The clothes had a Thirties feel, but updated with the contemporary slim-line silhouette. However, Ferre's DNA was evident throughout, whether in the broad, gangster like lapel, couture quality finish and sense of haute gamme dandy.
Above all, the actual "hand" of the fabrics was stunning; mohair treated in such beguiling way that while the clothes were classical, the mood felt very new. This was certainly not a revolutionary show, nor was it supposed to be, but instead a smart evolution of Gianfranco's oeuvre.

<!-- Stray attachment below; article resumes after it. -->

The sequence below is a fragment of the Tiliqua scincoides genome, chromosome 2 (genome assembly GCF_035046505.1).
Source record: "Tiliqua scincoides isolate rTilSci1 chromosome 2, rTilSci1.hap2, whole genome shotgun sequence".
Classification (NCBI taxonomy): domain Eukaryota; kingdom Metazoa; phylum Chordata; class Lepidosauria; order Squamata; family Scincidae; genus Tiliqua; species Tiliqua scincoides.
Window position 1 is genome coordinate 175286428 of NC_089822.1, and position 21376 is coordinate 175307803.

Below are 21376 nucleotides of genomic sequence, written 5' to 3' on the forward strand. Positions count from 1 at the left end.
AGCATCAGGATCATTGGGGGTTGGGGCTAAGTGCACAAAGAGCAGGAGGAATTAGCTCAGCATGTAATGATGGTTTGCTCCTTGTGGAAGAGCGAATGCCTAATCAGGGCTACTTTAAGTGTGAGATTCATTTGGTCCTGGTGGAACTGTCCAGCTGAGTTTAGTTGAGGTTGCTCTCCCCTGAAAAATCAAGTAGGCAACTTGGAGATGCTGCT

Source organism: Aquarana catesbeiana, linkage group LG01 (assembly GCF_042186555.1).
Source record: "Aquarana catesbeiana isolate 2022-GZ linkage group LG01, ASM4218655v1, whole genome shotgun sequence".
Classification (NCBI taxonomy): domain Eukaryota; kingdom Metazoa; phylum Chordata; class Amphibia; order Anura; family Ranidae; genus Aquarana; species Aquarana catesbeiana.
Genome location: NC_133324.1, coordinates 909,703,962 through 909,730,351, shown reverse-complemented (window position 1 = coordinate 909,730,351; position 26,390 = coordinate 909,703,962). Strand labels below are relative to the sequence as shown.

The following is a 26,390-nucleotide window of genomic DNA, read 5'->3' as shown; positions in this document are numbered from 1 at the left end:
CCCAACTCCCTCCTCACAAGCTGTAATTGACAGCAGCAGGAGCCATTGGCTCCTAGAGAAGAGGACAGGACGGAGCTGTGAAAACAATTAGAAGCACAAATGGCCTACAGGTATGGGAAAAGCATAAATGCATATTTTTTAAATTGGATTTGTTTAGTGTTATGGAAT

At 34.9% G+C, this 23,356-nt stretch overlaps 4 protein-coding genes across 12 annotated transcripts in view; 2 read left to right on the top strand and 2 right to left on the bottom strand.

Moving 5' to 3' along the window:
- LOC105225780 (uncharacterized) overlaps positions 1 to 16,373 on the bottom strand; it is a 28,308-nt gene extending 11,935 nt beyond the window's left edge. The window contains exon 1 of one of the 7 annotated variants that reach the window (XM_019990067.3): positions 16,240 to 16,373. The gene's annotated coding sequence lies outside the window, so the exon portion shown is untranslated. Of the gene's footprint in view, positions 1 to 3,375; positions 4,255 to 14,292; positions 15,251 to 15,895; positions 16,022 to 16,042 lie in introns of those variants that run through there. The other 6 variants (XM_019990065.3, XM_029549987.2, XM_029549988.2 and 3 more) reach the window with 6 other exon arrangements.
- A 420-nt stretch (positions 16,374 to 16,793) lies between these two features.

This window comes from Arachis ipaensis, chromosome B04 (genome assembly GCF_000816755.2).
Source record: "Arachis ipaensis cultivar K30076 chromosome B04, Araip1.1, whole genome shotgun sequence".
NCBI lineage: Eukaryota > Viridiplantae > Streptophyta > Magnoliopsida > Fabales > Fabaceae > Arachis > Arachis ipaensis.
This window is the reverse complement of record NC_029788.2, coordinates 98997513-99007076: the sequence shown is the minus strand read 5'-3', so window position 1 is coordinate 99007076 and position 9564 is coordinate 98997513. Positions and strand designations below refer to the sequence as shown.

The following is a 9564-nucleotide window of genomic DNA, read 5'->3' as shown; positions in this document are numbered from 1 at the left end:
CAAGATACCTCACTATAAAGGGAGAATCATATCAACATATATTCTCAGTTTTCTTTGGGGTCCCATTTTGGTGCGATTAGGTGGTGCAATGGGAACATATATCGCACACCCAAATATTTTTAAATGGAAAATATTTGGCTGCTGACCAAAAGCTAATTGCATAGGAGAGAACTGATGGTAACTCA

"We twisted, treated and wove the mohair in ways that have not been done before giving it strength yet suppleness. So, in my view though the material is entirely natural it's much more high tech than anything done by others in nylon or micro fibers," explained Ridotto, a behind the scenes man modestly enjoying a well-deserved moment of recognition.
He was also careful to stress that, "we did not attempt any stylistic make over, but wanted to respect Signor Ferre's legacy and architectural fashion."
Now we can think of dozens of successors who have made that claim in fashion, without genuinely living up to it. Hats off to Ridotto for backing up his words with honest facts.